The container need not be filled and sealed in the above process, but may be operated on down stream where the filling and full closing of the caps and the labelling is carried out. If the container is not filled in the cavity (which aids the cooling of the plastic), preferably, the orifice cap is rotated a minimum of 45° about its hinge before the left hand lower cap cavity tool 104 (FIG. 29) is opened because an undercut is present. Alternately, with reference to FIGS. 31-32, container 136 includes a hinge 137 for the orifice cap 52 that is modified to eliminate the undercut so that rotation of the orifice cap 52 is not necessary before opening of the left hand mold cavity tools. The sealing cap 54 of the container 136 must be rotated a minimum of 45° by the sealing cap rotary ejector bars, prior to the container being ejected from the mold 104 and 105, but it is advantageous to rotate the sealing caps after molding because this aids hinge strength.
Referring to FIGS. 33-35, there is shown tooling 140 for the formation of a smooth shaped restricted necked integrally molded plastic bottle or container 142 (FIG. 35) with an elliptical shaped top 144, having the same integral features, including the orifice cap 52 and the sealing cap 54 as the container 50 shown in FIGS. 11-22. Referring to FIG. 33, the tooling 140 is illustrated, diagrammatically, in sectional side elevation, for the formation of an integrally molded preform or parison 146 with a bulge 148 near the neck or opening 150 of the container body, except in the flat finger access area 59 (FIG. 34). Referring to FIG. 34, when the preform 142 is blown, a flat sealing area 154 is formed for the orifice cap 52 and a sealing area is provided between the core rod 114 and the neck of the container for containing the compressed air within the preform during the blow operation. A tab 157 is located at the rear of the orifice cap 52 to aid in reopening of the orifice cap 52 to allow refilling of the container. A complementary recess (not shown) is provided in the sealing cap 54 for receiving the tab 157. The formed, smooth shaped container 142 is shown in a front sectional view in FIG. 35.
Referring to FIG. 38, the preform cavity mold need not be a split mold, but can be a one piece mold 160 for producing the container body portion of a preform 162 with integral orifice and sealing caps, eliminating the split 130 (FIG. 29) between the lower cap cavity mold tools 106 and 107 and the preform cavity mold defining tools 104 and 105. This avoids the horizontal mold line round the neck of the finished container. The lower apex right hand cap cavity 163 and the lower apex left hand cap cavity 164 of the tooling that form the integral orifice and sealing caps are the similar as for the tooling 100 (FIG. 29). Rotating the sealing caps closed is achieved by a pivot mechanism in the split bottle cavity. Alternatively, the split bottom preform cavities and bottle cavities can form an apex at the orifice and sealing cap hinge points. This arrangement requires that the split run the opposite way, but no horizontal mold line is formed at the neck of the container.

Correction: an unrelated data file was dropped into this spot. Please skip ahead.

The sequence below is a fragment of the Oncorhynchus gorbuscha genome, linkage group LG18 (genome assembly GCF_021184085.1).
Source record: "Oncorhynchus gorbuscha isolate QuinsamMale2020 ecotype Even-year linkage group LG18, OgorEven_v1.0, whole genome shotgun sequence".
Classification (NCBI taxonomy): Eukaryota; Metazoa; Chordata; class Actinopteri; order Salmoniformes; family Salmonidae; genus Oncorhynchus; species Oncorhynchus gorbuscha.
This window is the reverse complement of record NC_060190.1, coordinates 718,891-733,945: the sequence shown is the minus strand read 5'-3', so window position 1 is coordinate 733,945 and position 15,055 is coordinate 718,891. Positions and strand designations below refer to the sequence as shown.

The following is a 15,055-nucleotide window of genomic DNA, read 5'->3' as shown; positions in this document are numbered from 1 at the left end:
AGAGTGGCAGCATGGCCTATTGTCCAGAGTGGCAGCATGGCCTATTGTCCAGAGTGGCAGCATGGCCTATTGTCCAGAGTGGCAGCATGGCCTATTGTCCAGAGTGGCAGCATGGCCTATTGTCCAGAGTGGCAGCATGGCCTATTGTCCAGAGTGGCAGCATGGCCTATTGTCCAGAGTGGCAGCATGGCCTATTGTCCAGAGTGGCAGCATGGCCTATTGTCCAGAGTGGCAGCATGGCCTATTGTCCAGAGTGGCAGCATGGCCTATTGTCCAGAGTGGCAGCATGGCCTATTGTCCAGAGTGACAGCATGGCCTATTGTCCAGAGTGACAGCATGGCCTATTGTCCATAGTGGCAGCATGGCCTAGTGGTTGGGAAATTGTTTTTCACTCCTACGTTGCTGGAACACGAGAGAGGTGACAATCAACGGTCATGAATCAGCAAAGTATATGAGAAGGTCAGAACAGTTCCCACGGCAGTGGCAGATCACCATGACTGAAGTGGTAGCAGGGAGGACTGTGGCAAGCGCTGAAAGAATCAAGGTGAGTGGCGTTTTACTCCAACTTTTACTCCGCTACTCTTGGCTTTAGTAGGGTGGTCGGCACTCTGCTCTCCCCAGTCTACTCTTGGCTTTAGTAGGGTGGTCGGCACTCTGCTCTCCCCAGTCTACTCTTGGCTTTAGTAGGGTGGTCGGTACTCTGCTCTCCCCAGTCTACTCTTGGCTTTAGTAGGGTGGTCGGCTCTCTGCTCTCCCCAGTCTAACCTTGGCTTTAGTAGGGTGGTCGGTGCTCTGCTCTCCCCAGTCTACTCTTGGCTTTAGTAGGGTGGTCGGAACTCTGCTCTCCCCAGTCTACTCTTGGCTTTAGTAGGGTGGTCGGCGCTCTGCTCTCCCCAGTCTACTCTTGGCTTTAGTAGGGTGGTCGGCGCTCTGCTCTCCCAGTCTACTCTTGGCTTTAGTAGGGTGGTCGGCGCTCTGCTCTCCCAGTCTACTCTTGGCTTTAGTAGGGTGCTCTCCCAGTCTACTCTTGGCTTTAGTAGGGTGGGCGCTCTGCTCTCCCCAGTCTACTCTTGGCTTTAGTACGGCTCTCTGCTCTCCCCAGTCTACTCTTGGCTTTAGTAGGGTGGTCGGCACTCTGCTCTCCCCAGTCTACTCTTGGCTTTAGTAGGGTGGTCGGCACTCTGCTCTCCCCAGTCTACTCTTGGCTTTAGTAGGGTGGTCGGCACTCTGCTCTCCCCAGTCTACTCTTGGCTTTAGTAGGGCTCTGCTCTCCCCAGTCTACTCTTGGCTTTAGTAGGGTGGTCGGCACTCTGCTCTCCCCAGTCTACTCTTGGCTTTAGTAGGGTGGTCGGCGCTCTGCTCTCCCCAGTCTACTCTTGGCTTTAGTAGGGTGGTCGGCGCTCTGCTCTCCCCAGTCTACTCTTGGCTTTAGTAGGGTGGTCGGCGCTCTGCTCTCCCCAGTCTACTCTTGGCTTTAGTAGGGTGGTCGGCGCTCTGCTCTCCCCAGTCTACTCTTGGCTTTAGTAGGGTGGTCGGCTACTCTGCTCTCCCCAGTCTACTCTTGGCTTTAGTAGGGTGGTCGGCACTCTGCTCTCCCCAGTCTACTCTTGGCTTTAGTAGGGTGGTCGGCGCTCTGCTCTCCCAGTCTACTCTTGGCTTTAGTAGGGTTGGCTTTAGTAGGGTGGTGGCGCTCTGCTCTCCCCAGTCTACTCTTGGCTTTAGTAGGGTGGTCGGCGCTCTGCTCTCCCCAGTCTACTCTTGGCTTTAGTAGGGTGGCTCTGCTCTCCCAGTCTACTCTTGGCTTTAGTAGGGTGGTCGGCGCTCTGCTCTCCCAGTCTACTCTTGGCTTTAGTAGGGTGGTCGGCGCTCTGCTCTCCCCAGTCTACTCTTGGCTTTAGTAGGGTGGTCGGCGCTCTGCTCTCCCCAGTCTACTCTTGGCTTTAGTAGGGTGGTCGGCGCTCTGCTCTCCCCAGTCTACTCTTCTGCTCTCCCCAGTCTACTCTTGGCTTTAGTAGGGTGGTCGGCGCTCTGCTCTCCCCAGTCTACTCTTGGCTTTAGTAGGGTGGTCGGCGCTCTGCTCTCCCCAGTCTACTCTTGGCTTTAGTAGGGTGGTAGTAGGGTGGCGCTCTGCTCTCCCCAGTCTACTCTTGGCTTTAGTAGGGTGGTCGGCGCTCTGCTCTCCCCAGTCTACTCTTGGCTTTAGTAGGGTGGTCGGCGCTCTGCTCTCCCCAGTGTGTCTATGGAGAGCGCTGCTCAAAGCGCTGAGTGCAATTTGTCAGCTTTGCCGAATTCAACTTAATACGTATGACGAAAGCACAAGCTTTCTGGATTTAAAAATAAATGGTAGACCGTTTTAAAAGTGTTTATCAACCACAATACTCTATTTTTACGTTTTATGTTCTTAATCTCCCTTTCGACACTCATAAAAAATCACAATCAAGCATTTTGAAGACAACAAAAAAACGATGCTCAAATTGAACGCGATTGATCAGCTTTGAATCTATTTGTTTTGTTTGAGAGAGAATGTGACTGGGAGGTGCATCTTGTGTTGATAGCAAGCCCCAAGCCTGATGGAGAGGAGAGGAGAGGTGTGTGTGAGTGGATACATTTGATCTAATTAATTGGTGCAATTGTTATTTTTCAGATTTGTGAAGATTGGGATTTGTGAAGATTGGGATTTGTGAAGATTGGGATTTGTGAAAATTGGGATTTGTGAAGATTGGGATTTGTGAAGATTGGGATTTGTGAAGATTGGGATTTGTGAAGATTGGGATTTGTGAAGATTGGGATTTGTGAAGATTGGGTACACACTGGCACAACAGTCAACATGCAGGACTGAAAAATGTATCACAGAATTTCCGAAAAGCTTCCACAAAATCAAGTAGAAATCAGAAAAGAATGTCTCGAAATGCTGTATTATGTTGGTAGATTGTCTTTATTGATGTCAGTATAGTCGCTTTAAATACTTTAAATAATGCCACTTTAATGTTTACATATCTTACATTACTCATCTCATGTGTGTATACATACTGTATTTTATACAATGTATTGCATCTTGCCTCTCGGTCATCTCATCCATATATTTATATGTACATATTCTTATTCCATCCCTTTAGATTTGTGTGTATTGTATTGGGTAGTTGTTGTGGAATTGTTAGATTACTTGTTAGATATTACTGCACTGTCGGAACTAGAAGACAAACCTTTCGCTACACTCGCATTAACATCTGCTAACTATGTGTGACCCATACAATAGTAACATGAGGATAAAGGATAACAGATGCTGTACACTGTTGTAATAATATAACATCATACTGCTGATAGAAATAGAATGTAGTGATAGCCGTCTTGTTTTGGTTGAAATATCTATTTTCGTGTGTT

Referring to FIG. 37, there is illustrated a preform 170 for use in producing a container, wherein the preform is formed with a multi-layered wall including an outer base layer 172 and an intermediate layer 174. Multi-layer wall containers, such as twin and triple layered wall containers, are produced for two reasons. The first reason is the added barrier properties which different layered plastic offer. The second reason is that recycled plastic is sandwiched between virgin material. The forming of the intermediate layer 174 (or intermediate preform) over the base layer (or base preform) is carried out prior to the molding of the third final layer (not shown) in forming the integral preform. The tooling for the first two stages of the process which produces the base and intermediate layers or preforms necessitates different lower sets of preform cavity molds. Alternatively, the base and intermediate preforms can be vacuum formed and assembled in the cavity prior to the molding of the preform.
FIG. 47 is a top plan view of a portion of horizontally oriented tooling 180 illustrating the lower preform cavity tool 181, the upper preform cavity being removed, for producing a container by an injection blow molding process. The container is similar to container 50, shown in FIG. 11, but is circular in shape and does not show the tamper indicating assembly. Referring to FIG. 47, the tooling 180 illustrated is that for the first stage of the production cycle that provides for the injection molding through the injection nozzle 101 of an integrally molded preform or parison 182 from which the body, shown by the dashed lines, of the finished container is blown, the parison 182 including an integrally molded orifice cap 52 and sealing cap 54 similar to like numbered elements for the embodiment illustrated in FIG. 11. The tooling 180 includes the lower preform cavity tool 181, an upper preform cavity tool (not shown) which is the mirror image of tool 181, and a cap cavity defining tool 185. The cap cavity defining tool defines the cavities for producing the inner surfaces of the orifice cap 52 and of the sealing cap 54, including the orifice 56 and the boss 58, the outer surfaces being defined by the upper and lower preform cavity tools. A core rod 114, which is the core for the preform, acts as the passageway for the flow of air. The tooling 180 further includes an orifice cap ejection pin 187 and a sealing cap ejection pin 188.